A candle flame in an electric field between two dissimilarly charged plates will be oriented sideways because a flame is a partially ionized plasma. It therefore responds more strongly to the electric force between the plates than to the thermal convective forces in a gravity field

According to Newton’s Laws, force results in acceleration. Therefore electric fields will result in charged particles’ acquiring velocity. Oppositely charged particles will move in opposite directions. An electric current is, by definition, movement of charge past a point. Electric fields therefore cause electric currents by giving charged particles a velocity.

If an electric field is strong enough, then charged particles will be accelerated to very high velocities by the field. For a little further reading on electric fields see this.

2.7  Detecting Electric Fields and Currents in Space

Electric fields and currents are more difficult to detect without putting a measuring instrument directly into the field, but we have detected currents in the solar system using spacecraft. One of the first was the low-altitude polar orbit TRIAD satellite in the 1970s, which found currents interacting with the Earth’s upper atmosphere. In 1981 Hannes Alfvén described a heliospheric current model in his book, Cosmic Plasma.

Since then, a region of electric current called the heliospheric current sheet (HCS) has been found that separates the positive and negative regions of the Sun’s magnetic field. It is tilted approximately 15 degrees to the solar equator. During one half of a solar cycle, outward-pointing magnetic fields lie above the HCS and inward-pointing fields below it. This is reversed when the Sun’s magnetic field reverses its polarity halfway through the solar cycle. As the Sun rotates, the HCS rotates with it, “dragging” its undulations into what NASA terms “the standard Parker spiral”.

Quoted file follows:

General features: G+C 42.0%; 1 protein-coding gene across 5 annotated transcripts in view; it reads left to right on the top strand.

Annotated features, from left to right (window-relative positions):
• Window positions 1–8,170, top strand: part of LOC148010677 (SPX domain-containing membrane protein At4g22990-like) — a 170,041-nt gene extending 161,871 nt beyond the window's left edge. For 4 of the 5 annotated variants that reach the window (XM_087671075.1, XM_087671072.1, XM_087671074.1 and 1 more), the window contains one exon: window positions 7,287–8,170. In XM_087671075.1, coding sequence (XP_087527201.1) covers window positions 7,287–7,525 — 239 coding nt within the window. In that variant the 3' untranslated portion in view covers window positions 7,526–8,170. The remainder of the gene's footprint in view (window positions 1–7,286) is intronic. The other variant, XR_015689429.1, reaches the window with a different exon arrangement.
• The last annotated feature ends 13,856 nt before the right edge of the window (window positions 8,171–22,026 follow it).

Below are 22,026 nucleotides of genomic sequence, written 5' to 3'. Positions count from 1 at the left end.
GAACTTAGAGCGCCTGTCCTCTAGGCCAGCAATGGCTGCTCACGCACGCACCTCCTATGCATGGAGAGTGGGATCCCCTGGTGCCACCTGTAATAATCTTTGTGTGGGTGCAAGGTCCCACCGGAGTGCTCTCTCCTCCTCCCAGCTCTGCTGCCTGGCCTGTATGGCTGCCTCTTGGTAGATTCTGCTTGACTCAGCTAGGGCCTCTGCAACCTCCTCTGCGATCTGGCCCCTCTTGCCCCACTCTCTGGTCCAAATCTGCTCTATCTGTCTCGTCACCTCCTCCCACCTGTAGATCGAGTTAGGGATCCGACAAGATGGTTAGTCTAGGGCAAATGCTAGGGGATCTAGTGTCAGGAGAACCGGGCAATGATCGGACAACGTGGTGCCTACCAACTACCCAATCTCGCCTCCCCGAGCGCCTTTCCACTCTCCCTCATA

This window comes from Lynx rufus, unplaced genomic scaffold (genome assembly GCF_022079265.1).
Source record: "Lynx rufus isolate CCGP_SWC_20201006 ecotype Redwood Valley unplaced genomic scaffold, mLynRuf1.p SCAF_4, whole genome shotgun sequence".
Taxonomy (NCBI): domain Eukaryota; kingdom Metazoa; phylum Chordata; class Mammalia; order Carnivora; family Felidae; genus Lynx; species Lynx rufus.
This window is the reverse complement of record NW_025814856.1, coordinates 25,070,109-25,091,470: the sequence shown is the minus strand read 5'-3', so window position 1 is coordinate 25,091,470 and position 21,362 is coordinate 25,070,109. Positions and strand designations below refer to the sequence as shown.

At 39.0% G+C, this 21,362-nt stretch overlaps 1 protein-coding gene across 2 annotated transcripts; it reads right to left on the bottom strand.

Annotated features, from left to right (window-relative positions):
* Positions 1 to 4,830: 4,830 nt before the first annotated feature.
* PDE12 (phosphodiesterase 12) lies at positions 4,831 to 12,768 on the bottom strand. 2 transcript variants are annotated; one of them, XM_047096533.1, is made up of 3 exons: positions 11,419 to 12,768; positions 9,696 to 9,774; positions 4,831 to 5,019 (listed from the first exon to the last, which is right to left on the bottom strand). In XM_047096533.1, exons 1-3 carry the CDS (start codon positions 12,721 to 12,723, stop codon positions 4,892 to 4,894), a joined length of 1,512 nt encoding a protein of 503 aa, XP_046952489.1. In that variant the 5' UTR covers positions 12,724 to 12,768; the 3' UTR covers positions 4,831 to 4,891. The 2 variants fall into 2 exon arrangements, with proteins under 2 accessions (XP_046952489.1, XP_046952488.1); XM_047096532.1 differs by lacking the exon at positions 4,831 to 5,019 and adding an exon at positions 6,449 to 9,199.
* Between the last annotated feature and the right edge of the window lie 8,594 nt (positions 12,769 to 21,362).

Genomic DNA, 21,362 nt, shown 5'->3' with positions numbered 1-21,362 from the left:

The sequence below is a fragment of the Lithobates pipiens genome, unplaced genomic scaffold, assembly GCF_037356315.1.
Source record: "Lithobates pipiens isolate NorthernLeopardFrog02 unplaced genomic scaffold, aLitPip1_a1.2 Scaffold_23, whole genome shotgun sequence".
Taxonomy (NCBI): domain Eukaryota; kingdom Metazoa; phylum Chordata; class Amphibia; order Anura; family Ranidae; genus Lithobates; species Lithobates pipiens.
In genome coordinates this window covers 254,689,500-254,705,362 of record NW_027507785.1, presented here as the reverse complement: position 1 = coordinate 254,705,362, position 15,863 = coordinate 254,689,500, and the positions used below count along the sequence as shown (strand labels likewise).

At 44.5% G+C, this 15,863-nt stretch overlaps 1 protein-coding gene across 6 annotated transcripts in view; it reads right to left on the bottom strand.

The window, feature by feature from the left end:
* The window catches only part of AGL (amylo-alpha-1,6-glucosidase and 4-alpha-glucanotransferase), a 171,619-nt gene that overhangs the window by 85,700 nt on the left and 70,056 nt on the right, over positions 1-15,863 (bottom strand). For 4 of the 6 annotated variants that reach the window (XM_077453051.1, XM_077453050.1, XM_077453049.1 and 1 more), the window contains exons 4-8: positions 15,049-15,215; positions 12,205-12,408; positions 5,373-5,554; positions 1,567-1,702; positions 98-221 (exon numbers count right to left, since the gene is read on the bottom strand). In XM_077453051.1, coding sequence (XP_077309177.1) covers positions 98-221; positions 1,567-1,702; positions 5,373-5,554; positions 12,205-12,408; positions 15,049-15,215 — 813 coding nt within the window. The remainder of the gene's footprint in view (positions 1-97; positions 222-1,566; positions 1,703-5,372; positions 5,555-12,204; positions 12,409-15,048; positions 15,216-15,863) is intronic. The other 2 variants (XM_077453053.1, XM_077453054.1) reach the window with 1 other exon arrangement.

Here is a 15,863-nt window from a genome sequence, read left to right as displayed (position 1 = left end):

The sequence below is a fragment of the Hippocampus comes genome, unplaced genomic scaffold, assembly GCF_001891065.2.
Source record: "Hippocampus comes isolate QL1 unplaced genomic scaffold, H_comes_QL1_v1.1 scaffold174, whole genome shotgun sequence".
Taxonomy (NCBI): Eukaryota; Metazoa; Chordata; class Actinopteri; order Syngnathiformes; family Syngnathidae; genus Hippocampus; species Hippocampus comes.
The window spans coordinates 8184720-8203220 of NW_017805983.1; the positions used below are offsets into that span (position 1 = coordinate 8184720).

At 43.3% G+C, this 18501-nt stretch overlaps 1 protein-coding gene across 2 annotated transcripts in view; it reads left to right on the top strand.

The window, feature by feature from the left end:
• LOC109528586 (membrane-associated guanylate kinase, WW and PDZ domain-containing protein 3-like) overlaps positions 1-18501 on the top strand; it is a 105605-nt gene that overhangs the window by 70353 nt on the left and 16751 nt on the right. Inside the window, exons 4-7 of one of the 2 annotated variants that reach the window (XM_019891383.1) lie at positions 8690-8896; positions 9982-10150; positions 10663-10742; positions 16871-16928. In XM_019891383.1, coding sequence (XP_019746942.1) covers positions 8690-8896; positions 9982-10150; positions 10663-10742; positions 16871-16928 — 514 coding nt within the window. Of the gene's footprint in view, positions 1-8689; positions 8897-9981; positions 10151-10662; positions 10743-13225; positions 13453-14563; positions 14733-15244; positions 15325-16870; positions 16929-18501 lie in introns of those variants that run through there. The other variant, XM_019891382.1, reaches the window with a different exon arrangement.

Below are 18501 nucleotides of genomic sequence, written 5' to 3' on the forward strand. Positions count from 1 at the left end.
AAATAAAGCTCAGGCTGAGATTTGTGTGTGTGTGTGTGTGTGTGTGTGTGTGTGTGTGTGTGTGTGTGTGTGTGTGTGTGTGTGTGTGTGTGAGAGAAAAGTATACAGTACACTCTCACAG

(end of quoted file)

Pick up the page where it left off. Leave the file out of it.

Some links to heliospheric current sheet sites are Wikipedia,  NASA,  this Mathematica demonstration, and the Belgian Institute of Aeronomy.

Depiction of the Heliocentric Current Sheet (HCS) around the Sun, with typical ripples dragged into a spiral configuration. Credit: Wiki Commons

Spacecraft have measured changes over time in the current sheet at various locations since the 1980s. They have detected near-Earth and solar currents as well. The Gravity Model accepts that these currents exist in space but assumes they are a result of the magnetic field. We will return to this point later.

A research rocket with SPIRIT II payload containing extendable booms with Langmuir probes to detect electric fields and ions in near-Earth plasma. Image credits: NASA Wallops Flight Facility and Penn State University

Electric fields outside the reach of spacecraft are not detectable in precisely the same way as magnetic fields. Line-splitting or broadening in electric fields occurs, but it is asymmetrical line splitting that indicates the presence of an electric field, in contrast to the symmetric line splitting in magnetic fields. Further, electric field line broadening is sensitive to the mass of the elements emitting light (the lighter elements being readily broadened or split, and heavier elements less so affected), while Zeeman (magnetic field) broadening is indifferent to mass. Asymmetric bright-line splitting or broadening is called the Stark effect, after Johannes Stark (1874–1957).